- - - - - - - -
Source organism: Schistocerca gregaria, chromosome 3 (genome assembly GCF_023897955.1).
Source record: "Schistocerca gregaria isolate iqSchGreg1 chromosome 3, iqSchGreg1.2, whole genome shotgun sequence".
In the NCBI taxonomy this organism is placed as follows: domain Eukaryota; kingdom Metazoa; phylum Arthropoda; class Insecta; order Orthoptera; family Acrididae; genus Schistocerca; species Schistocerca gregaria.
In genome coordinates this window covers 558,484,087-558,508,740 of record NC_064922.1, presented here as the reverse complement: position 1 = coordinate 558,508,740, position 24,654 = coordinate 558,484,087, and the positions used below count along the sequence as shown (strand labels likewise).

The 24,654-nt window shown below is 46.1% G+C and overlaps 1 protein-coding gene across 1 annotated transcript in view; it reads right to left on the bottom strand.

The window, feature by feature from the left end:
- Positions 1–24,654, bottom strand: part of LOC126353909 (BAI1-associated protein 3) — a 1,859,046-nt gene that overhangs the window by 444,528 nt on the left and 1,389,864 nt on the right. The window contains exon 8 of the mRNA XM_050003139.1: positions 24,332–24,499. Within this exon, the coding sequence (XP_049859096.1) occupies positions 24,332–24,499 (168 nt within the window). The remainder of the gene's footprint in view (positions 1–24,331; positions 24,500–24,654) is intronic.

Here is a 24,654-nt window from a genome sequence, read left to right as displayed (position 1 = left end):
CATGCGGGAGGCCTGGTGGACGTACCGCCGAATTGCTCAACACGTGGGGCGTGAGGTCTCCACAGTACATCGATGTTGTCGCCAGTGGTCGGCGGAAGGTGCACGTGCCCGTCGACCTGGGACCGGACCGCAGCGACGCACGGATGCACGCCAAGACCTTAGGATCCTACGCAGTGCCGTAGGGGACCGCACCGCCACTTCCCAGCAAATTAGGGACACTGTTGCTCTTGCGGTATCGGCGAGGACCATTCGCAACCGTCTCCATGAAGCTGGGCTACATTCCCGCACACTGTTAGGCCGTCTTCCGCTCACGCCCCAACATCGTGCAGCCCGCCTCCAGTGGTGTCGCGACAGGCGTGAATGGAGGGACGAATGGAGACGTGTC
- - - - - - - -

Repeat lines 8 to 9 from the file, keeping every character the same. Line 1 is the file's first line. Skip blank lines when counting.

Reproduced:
Here is a 24,654-nt window from a genome sequence, read left to right as displayed (position 1 = left end):
CATGCGGGAGGCCTGGTGGACGTACCGCCGAATTGCTCAACACGTGGGGCGTGAGGTCTCCACAGTACATCGATGTTGTCGCCAGTGGTCGGCGGAAGGTGCACGTGCCCGTCGACCTGGGACCGGACCGCAGCGACGCACGGATGCACGCCAAGACCTTAGGATCCTACGCAGTGCCGTAGGGGACCGCACCGCCACTTCCCAGCAAATTAGGGACACTGTTGCTCTTGCGGTATCGGCGAGGACCATTCGCAACCGTCTCCATGAAGCTGGGCTACATTCCCGCACACTGTTAGGCCGTCTTCCGCTCACGCCCCAACATCGTGCAGCCCGCCTCCAGTGGTGTCGCGACAGGCGTGAATGGAGGGACGAATGGAGACGTGTC